In some ways, Tauba Auerbach deals with one of the essential questions that has concerned artists for centuries: how to represent the multidimensional world on a flat surface. But instead of vanishing point perspective and trompe l’oeil tactics, Auerbach thinks smaller, investigating the intricacies of folds and layers in ways so detailed they appear like abstractions.
To create her Op art-inflected paintings, she has ironed creases into her canvases, sprayed the folds with paint and then smoothed them to record the “two dimensional shadows” of past actions. Throughout the process chance plays a significant role in shaping the works, as Auerbach invites the unpredictable nature of materials into the work. In her prints, as in her paintings, detailed processes are used to compress three dimensions into two, as in the 2011 series of etchings “Plate Distortion,” in which crumpled copper foil was used to create prints that looked like maps of rugged terrain.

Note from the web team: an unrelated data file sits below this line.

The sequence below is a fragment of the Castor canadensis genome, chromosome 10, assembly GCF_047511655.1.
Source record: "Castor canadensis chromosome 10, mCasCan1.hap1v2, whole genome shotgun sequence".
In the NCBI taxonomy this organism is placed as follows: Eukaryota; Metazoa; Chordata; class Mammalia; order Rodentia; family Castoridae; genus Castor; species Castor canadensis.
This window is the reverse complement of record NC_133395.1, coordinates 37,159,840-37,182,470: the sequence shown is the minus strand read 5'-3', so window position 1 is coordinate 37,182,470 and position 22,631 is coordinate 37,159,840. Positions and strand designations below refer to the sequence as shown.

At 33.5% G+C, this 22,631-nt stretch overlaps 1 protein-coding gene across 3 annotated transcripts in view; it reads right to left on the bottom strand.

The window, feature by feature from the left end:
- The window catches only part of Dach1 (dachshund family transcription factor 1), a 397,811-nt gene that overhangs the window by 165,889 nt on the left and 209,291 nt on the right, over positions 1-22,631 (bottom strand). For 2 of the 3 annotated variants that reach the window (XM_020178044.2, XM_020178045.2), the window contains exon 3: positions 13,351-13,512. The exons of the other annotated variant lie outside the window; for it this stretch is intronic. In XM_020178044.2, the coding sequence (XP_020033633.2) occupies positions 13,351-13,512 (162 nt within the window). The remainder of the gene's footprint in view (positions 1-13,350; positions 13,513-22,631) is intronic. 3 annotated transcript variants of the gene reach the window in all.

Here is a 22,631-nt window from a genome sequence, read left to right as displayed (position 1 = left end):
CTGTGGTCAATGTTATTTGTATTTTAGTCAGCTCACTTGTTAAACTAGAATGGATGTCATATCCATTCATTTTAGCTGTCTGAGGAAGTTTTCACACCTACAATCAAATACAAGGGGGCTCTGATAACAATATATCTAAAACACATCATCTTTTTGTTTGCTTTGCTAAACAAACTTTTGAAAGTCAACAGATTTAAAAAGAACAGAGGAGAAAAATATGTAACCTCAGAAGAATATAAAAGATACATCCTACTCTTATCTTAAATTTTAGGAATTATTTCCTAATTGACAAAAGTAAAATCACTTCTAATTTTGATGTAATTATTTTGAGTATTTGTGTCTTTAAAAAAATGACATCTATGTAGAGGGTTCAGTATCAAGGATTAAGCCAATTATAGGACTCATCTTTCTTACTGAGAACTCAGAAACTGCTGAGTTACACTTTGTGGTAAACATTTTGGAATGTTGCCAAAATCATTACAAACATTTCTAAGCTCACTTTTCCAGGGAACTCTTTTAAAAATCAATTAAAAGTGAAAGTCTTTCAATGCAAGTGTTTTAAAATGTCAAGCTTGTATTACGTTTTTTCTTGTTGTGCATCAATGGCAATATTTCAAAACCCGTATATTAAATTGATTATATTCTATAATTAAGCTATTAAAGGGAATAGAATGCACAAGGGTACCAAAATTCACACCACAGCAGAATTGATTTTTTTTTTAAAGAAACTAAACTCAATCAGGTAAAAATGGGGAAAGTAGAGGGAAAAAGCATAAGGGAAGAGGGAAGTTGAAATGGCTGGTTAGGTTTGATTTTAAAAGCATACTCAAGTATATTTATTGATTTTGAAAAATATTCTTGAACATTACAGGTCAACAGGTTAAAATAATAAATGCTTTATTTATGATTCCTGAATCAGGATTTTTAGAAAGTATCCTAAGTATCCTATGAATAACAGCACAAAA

A very different technique was used to similar end in Auerbach’s recent “Mesh/Moire” series of etchings, also made in collaboration with San Francisco master printers Paulson Bott Press. To create the nearly pixelated visual interference of two grids slightly out of alignment—which calls to mind a digital photograph taken through a window screen or snapshots of a computer monitor—the artist pressed an elastic mesh directly onto a soft ground, distorting its pattern as it went through the press. As she printed the resulting plates on top of one another in complementary colors (choosing two plates out of a possible seven), the images inevitably aligned slightly differently in each of the prints, evidence in the patterns’ stretches and skews. Combined, each of the original plates loses its identity as it blends with the other. As the different colored layers overlap and break away from one another, the surface of the print is given a nearly quivering, iridescent quality, a sum more compelling than either of its parts.